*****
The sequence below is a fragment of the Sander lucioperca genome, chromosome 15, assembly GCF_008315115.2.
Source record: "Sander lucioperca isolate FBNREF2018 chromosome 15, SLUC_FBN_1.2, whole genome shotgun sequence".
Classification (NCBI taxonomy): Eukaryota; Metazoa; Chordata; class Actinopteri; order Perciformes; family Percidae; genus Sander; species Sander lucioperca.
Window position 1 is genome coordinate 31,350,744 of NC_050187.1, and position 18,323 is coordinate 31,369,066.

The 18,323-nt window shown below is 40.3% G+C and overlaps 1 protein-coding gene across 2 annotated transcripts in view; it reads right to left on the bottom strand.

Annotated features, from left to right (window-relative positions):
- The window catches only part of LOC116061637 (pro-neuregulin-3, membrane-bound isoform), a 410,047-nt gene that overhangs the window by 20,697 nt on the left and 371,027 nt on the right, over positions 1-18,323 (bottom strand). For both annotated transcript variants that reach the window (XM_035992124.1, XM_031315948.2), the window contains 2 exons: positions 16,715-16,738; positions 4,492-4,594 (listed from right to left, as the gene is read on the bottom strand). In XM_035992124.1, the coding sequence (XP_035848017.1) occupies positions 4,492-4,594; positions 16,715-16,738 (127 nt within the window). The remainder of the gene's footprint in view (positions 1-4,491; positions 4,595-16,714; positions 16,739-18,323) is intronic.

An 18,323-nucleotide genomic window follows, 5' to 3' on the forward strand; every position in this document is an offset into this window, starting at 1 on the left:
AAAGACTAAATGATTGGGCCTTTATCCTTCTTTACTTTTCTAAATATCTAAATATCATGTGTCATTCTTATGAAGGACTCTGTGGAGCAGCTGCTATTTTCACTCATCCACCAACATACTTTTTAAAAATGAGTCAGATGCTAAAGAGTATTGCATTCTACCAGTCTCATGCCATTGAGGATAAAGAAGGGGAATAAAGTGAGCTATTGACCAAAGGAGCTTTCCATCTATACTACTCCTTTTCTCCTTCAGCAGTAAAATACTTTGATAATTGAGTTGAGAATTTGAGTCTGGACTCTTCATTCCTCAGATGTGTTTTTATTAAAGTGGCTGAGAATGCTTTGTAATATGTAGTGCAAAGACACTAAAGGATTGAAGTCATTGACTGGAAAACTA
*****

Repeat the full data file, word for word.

The sequence below is a fragment of the Sander lucioperca genome, chromosome 15, assembly GCF_008315115.2.
Source record: "Sander lucioperca isolate FBNREF2018 chromosome 15, SLUC_FBN_1.2, whole genome shotgun sequence".
Classification (NCBI taxonomy): Eukaryota; Metazoa; Chordata; class Actinopteri; order Perciformes; family Percidae; genus Sander; species Sander lucioperca.
Window position 1 is genome coordinate 31,350,744 of NC_050187.1, and position 18,323 is coordinate 31,369,066.

The 18,323-nt window shown below is 40.3% G+C and overlaps 1 protein-coding gene across 2 annotated transcripts in view; it reads right to left on the bottom strand.

Annotated features, from left to right (window-relative positions):
- The window catches only part of LOC116061637 (pro-neuregulin-3, membrane-bound isoform), a 410,047-nt gene that overhangs the window by 20,697 nt on the left and 371,027 nt on the right, over positions 1-18,323 (bottom strand). For both annotated transcript variants that reach the window (XM_035992124.1, XM_031315948.2), the window contains 2 exons: positions 16,715-16,738; positions 4,492-4,594 (listed from right to left, as the gene is read on the bottom strand). In XM_035992124.1, the coding sequence (XP_035848017.1) occupies positions 4,492-4,594; positions 16,715-16,738 (127 nt within the window). The remainder of the gene's footprint in view (positions 1-4,491; positions 4,595-16,714; positions 16,739-18,323) is intronic.

An 18,323-nucleotide genomic window follows, 5' to 3' on the forward strand; every position in this document is an offset into this window, starting at 1 on the left:
AAAGACTAAATGATTGGGCCTTTATCCTTCTTTACTTTTCTAAATATCTAAATATCATGTGTCATTCTTATGAAGGACTCTGTGGAGCAGCTGCTATTTTCACTCATCCACCAACATACTTTTTAAAAATGAGTCAGATGCTAAAGAGTATTGCATTCTACCAGTCTCATGCCATTGAGGATAAAGAAGGGGAATAAAGTGAGCTATTGACCAAAGGAGCTTTCCATCTATACTACTCCTTTTCTCCTTCAGCAGTAAAATACTTTGATAATTGAGTTGAGAATTTGAGTCTGGACTCTTCATTCCTCAGATGTGTTTTTATTAAAGTGGCTGAGAATGCTTTGTAATATGTAGTGCAAAGACACTAAAGGATTGAAGTCATTGACTGGAAAACTA